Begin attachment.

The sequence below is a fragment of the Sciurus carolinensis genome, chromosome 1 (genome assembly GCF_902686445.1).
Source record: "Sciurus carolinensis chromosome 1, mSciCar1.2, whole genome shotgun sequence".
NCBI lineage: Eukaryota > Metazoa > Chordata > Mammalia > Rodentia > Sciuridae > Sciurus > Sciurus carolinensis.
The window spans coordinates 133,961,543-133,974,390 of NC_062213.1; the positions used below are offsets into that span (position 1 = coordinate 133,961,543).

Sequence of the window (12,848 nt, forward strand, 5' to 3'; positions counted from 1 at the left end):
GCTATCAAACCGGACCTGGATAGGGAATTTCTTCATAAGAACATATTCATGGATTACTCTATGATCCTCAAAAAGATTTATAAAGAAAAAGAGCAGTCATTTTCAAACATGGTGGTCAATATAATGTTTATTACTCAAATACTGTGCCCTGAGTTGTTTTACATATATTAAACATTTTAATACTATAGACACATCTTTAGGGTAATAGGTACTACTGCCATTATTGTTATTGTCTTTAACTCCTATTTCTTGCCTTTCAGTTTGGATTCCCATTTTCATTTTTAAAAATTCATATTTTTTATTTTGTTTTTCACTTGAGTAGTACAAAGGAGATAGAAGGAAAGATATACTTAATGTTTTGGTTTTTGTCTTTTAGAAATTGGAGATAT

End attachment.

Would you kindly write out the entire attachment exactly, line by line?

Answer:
The sequence below is a fragment of the Sciurus carolinensis genome, chromosome 1 (genome assembly GCF_902686445.1).
Source record: "Sciurus carolinensis chromosome 1, mSciCar1.2, whole genome shotgun sequence".
NCBI lineage: Eukaryota > Metazoa > Chordata > Mammalia > Rodentia > Sciuridae > Sciurus > Sciurus carolinensis.
The window spans coordinates 133,961,543-133,974,390 of NC_062213.1; the positions used below are offsets into that span (position 1 = coordinate 133,961,543).

Sequence of the window (12,848 nt, forward strand, 5' to 3'; positions counted from 1 at the left end):
GCTATCAAACCGGACCTGGATAGGGAATTTCTTCATAAGAACATATTCATGGATTACTCTATGATCCTCAAAAAGATTTATAAAGAAAAAGAGCAGTCATTTTCAAACATGGTGGTCAATATAATGTTTATTACTCAAATACTGTGCCCTGAGTTGTTTTACATATATTAAACATTTTAATACTATAGACACATCTTTAGGGTAATAGGTACTACTGCCATTATTGTTATTGTCTTTAACTCCTATTTCTTGCCTTTCAGTTTGGATTCCCATTTTCATTTTTAAAAATTCATATTTTTTATTTTGTTTTTCACTTGAGTAGTACAAAGGAGATAGAAGGAAAGATATACTTAATGTTTTGGTTTTTGTCTTTTAGAAATTGGAGATAT